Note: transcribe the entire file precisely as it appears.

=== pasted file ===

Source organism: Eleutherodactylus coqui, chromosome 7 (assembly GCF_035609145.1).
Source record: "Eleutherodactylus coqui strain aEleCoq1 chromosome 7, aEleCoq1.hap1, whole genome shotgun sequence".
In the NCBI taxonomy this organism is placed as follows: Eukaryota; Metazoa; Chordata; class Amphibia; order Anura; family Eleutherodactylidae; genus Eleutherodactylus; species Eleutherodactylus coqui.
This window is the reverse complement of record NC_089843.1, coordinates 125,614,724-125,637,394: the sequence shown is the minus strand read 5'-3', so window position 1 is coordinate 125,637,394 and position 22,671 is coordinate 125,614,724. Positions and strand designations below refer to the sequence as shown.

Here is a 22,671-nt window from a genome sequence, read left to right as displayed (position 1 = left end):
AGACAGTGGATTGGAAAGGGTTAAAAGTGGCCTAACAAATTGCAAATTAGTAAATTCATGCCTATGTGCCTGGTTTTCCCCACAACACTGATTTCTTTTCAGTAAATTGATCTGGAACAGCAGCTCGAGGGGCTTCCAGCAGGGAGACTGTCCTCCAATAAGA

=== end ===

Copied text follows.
Source organism: Eleutherodactylus coqui, chromosome 7 (assembly GCF_035609145.1).
Source record: "Eleutherodactylus coqui strain aEleCoq1 chromosome 7, aEleCoq1.hap1, whole genome shotgun sequence".
In the NCBI taxonomy this organism is placed as follows: Eukaryota; Metazoa; Chordata; class Amphibia; order Anura; family Eleutherodactylidae; genus Eleutherodactylus; species Eleutherodactylus coqui.
This window is the reverse complement of record NC_089843.1, coordinates 125,614,724-125,637,394: the sequence shown is the minus strand read 5'-3', so window position 1 is coordinate 125,637,394 and position 22,671 is coordinate 125,614,724. Positions and strand designations below refer to the sequence as shown.

Here is a 22,671-nt window from a genome sequence, read left to right as displayed (position 1 = left end):
AGACAGTGGATTGGAAAGGGTTAAAAGTGGCCTAACAAATTGCAAATTAGTAAATTCATGCCTATGTGCCTGGTTTTCCCCACAACACTGATTTCTTTTCAGTAAATTGATCTGGAACAGCAGCTCGAGGGGCTTCCAGCAGGGAGACTGTCCTCCAATAAGA